This Model Suggests HSBC Holdings plc Could Deliver A 13.9% Annual Return

One of the risks of being an income investor is that you can be seduced by attractive yields, which are sometimes a symptom of a declining business, or a falling share price.

Take HSBC Holdings (LSE: HSBA) (NYSE: HBC.US), for example. The firm’s trailing yield of 4.3% is attractive, but equally, 4.3% is substantially less than the long-term average total return from UK equities, which is about 8%.

HSBC’s intensive cost-cutting means that earnings per share are expected to rise by around 15% this year, but the bank’s recent results suggest that it is struggling to find major growth opportunities, potentially freeing up some of its $156bn cash pile to be returned to shareholders.

What will HSBC’s total return be?

Looking ahead, I need to know the expected total return from my HSBC shares, so that I can compare them to my benchmark, a FTSE 100 tracker.

The dividend discount model is a technique that’s widely used to value dividend-paying shares. A variation of this model also allows you to calculate the expected rate of return on a dividend paying share:

Total return = (Last year’s dividend ÷ current share price) + expected dividend growth rate

Rather than guess at future growth rates, I usually use the average dividend growth rate since 2009, to capture a firm’s dividend growth since the financial crisis. Here’s how this formula looks for HSBC:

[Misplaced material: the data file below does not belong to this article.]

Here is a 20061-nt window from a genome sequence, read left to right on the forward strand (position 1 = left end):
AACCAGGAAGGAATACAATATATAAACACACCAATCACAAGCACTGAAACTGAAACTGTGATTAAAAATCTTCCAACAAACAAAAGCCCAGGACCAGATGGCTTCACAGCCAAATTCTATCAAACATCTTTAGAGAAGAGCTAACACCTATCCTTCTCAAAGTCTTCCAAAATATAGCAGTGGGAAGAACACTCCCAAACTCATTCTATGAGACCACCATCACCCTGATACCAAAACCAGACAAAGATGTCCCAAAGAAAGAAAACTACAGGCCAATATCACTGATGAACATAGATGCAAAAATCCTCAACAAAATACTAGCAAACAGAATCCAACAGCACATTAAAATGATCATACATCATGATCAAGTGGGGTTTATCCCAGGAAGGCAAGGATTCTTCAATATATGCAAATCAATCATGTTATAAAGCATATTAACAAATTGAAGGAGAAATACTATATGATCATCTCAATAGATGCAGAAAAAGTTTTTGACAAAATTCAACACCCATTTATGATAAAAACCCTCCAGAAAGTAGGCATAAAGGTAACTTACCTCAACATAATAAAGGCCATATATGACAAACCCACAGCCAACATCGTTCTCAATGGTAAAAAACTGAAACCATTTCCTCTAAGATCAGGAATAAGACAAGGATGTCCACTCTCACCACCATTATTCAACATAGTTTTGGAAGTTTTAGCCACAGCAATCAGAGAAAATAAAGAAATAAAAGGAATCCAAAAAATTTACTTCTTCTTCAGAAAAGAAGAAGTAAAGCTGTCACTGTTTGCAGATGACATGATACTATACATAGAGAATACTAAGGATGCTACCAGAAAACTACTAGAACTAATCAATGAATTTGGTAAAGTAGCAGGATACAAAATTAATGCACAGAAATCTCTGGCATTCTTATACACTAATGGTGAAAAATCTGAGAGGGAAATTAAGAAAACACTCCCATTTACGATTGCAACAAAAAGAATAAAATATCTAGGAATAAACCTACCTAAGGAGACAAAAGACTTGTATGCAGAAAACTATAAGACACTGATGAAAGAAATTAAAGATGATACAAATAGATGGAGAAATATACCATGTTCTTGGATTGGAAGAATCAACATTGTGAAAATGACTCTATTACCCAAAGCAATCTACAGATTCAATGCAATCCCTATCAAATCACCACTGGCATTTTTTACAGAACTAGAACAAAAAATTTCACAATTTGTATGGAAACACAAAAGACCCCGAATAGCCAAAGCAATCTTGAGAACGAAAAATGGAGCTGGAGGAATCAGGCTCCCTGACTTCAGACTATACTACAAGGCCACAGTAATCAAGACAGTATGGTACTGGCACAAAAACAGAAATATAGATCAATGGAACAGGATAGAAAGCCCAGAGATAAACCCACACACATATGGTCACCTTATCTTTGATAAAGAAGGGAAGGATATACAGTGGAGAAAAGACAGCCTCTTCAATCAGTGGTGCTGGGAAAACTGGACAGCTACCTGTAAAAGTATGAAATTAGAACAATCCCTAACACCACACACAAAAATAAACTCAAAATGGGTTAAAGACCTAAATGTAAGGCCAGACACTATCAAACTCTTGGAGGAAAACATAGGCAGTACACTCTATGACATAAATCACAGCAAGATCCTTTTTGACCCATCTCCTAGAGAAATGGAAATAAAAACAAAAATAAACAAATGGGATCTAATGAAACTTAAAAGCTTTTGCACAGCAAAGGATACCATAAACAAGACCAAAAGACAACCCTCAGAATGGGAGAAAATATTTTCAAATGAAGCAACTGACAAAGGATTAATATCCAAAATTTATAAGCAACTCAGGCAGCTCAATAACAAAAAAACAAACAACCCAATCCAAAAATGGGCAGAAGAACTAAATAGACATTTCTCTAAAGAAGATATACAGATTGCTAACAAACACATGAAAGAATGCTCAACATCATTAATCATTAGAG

(27.9 / 680) + 0.0979 = 0.139 x 100 = 13.9%

This model suggests that HSBC could deliver a total return of 13.9% per year over the next few years, which would comfortably exceed my long-term average target of 8% total return per year, before inflation.

Isn’t this too simple?

One limitation of this formula is that it doesn’t tell you whether a company can afford to keep paying and growing its dividend.

My preferred measure of dividend affordability is free cash flow — the cash that’s left after capital expenditure, tax and interest costs.

Free cash flow is normally defined as operating cash flow – tax – capex.

Changes to HSBC’s business caused a $116bn reduction in operating assets last year, resulting in negative free cash flow.

This means that last year’s dividend payment was not covered by cash flow, but this is an exception — on average, HSBC’s dividend has been covered by free cash flow more than 4 times since 2009, making it a very safe dividend.

A share to retire on?

HSBC's income credentials have given it a firm place in my retirement portfolio, but it's important to maintain a diversified portfolio if you want to enjoy a reliable long-term dividend income.

If you are looking alternative ideas to diversify your retirement portfolio, I would strongly recommend taking a look at five FTSE 100 companies the Motley Fool's team of analysts have identified as potential retirement shares.

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> Roland owns shares in HSBC Holdings.